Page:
Privacy & Security
- Deposit Insurance Coverage
- Disclosures & Policies
- Fraud Awareness Resources
- Verified by Visa
IN THE NEWS: Data Security Breach at Target Stores
As many as 40 million customer credit cards were compromised at Target retail stores between November 27 and December 15, 2013. Currently, we are evaluating Pacific Continental Bank accounts for potentially compromised debit and credit cards.
If we suspect that your account may have been comprised, we will automatically send you a new debit and/or credit card, and mail you a letter informing you of the process.
Please direct any questions you may have to our Client Support Team at 877-231-2265, or email@example.com.
A Top Priority for Pacific Continental Bank
Protecting the privacy and security of personal nonpublic information is important to Pacific Continental Bank and its employees. We recognize the importance of maintaining the privacy standards you expect for the information you have entrusted to us.
Children’s Online Privacy Protection Act
The online financial services offered through Pacific Continental Bank’s website are not designed for or directed toward children under the age of 13. The Children’s Online Privacy Protection Act (COPPA) was passed to give parents increased control over what information is collected from their children online and how such information is used. The law applies to websites and services directed to, and which knowingly collect information from, children under the age of 13.
Pacific Continental does not knowingly solicit or collect data from children, and we do not knowingly market to children online without express parental consent or notification. If you believe your child has provided personally identifiable information to us, please contact us.
You may contact us by phone, toll-free at 1-877-231-2265, email at firstname.lastname@example.org or mail at Pacific Continental Bank, PO Box 10727, Eugene, OR 97440-2727. For more information about the Children’s Online Privacy Protection Act, please visit the Federal Trade Commission website.
The Federal Reserve Board (FRB) has adopted revisions to Regulation E (“Reg. E”) that require consumers to opt-in to their financial institution’s overdraft protection service for ATM and one-time debit card transactions before overdraft fees may be assessed on a consumer’s account. The new Reg. E revisions requiring consumers to opt-in to overdraft services do not apply at Pacific Continental Bank.
The bank does not allow its clients to overdraw their account at an ATM or when they make a purchase using their debit card unless they have a signed and pre-approved line of credit in place. It’s important to understand that checks and automatic bill payments are not covered under these new rules, so they may be subject to overdraft charges; however, there is no need to “opt-in” to additional overdraft charges related to checks or bill payments.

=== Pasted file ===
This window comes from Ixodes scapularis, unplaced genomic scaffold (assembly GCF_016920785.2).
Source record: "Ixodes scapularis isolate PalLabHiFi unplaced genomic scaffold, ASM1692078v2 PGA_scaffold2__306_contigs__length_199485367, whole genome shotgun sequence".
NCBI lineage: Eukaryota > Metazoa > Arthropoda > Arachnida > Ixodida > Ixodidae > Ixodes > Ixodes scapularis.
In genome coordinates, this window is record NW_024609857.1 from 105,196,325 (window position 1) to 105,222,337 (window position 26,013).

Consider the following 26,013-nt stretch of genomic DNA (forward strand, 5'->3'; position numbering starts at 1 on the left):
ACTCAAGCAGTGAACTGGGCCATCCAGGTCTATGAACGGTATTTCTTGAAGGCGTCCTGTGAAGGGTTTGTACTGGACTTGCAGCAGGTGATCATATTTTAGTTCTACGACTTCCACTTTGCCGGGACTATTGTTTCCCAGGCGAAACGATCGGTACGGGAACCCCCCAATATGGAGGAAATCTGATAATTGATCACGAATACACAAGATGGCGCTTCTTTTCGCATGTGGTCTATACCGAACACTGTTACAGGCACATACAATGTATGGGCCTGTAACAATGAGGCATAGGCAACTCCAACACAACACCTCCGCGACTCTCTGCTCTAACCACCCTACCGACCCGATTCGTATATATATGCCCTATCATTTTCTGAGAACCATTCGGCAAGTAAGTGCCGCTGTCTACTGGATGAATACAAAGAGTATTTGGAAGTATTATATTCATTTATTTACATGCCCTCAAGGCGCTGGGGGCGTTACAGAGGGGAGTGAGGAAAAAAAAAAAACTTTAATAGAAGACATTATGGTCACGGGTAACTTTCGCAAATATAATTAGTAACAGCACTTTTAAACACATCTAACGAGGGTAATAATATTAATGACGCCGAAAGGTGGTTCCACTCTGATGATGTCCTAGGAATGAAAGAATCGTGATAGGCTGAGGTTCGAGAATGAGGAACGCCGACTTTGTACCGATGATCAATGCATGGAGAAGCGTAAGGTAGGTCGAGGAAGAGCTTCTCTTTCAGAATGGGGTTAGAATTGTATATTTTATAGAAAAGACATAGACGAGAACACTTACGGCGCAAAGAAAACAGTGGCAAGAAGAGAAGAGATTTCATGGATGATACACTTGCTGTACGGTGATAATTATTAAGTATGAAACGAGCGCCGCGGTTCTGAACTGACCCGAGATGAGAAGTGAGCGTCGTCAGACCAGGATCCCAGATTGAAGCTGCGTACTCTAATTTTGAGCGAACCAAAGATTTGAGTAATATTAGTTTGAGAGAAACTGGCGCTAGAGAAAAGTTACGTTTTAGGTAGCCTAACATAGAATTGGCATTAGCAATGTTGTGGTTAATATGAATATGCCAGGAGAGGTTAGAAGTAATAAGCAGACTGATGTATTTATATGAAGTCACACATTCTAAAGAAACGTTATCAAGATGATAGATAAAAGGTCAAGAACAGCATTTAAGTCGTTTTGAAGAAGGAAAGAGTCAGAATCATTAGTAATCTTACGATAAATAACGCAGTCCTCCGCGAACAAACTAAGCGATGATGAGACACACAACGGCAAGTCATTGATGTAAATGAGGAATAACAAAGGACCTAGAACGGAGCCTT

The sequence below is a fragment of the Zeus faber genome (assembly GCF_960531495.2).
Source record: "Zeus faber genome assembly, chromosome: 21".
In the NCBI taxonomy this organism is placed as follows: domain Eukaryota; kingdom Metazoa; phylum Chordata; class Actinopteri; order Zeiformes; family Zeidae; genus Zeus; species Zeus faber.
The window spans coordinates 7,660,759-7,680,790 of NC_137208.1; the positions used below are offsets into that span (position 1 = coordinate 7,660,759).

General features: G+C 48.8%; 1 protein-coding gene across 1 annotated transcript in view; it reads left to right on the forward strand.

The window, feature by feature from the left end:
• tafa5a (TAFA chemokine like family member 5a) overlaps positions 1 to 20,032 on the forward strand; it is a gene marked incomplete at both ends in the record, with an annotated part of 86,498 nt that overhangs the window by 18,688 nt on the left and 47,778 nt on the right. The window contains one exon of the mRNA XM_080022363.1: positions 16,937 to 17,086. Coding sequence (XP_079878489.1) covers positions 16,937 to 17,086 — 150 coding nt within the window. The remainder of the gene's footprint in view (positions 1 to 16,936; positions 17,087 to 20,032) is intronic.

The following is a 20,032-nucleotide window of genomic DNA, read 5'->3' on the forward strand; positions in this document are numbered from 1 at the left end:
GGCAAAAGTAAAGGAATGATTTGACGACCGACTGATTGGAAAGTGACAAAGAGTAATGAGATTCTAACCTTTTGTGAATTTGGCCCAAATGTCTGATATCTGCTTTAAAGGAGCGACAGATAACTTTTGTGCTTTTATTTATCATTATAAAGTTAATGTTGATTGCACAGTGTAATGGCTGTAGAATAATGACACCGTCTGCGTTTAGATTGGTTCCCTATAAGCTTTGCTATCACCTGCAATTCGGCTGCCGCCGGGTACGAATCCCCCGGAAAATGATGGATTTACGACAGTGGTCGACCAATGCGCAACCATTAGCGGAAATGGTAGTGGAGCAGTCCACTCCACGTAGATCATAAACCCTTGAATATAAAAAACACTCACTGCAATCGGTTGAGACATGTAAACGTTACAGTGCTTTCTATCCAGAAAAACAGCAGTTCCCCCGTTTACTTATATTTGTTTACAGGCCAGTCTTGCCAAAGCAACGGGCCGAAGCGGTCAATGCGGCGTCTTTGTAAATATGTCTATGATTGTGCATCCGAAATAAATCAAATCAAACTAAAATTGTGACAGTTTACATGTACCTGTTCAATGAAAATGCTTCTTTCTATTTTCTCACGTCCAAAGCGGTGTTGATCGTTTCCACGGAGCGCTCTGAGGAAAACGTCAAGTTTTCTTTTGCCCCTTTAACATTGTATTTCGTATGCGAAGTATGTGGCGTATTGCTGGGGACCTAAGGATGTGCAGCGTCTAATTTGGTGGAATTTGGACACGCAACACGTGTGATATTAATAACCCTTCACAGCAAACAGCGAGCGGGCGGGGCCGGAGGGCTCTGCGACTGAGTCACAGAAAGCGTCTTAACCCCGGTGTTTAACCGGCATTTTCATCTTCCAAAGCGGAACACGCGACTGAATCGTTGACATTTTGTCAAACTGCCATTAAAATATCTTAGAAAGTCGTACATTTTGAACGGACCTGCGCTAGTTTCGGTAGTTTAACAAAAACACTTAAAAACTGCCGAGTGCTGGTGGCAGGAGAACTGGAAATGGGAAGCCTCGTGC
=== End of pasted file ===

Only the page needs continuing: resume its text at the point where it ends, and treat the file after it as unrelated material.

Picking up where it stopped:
If you are at risk of facing foreclosure, your lender may contact you directly. If you are contacted by your lender, try to work with the lender to assess your ability to repay the debt, as well as to consider other options.The letter or notice that you receive may contain the toll-free phone number for the U.S. Department of Housing and Urban Development (HUD), 1-800-569-4287.
HUD-approved counseling agencies are available to provide you with the information and assistance you need to avoid foreclosure. Foreclosure-prevention counseling services are provided free-of-charge by nonprofit housing counseling agencies working in partnership with the Federal Government. In addition, as part of the Homeowner Affordability and Stability Plan (HASP), the Making Home Affordable initiative allows eligible borrowers to refinance or modify their existing first mortgage. Click here for more information.
Educate Yourself about Foreclosure:
- There are steps to take and individuals to contact if you are behind on your monthly mortgage payments and need assistance. Click here for more information in Washington.
- Sometimes a lender may not pursue foreclosure even though your loan payments are behind. Although a lender isn’t required to accept any offers or renegotiate the terms of your loan, there may be alternatives to foreclosure. Click here to learn more information in Oregon.
- Published by the Federal Deposit Insurance Corporation (FDIC), this information “toolkit” is designed to help prevent both unnecessary foreclosures and fraudulent rescue scams by encouraging loan modification and providing an FDIC phone line to direct borrowers to legitimate mortgage counselors. Click here to learn more information.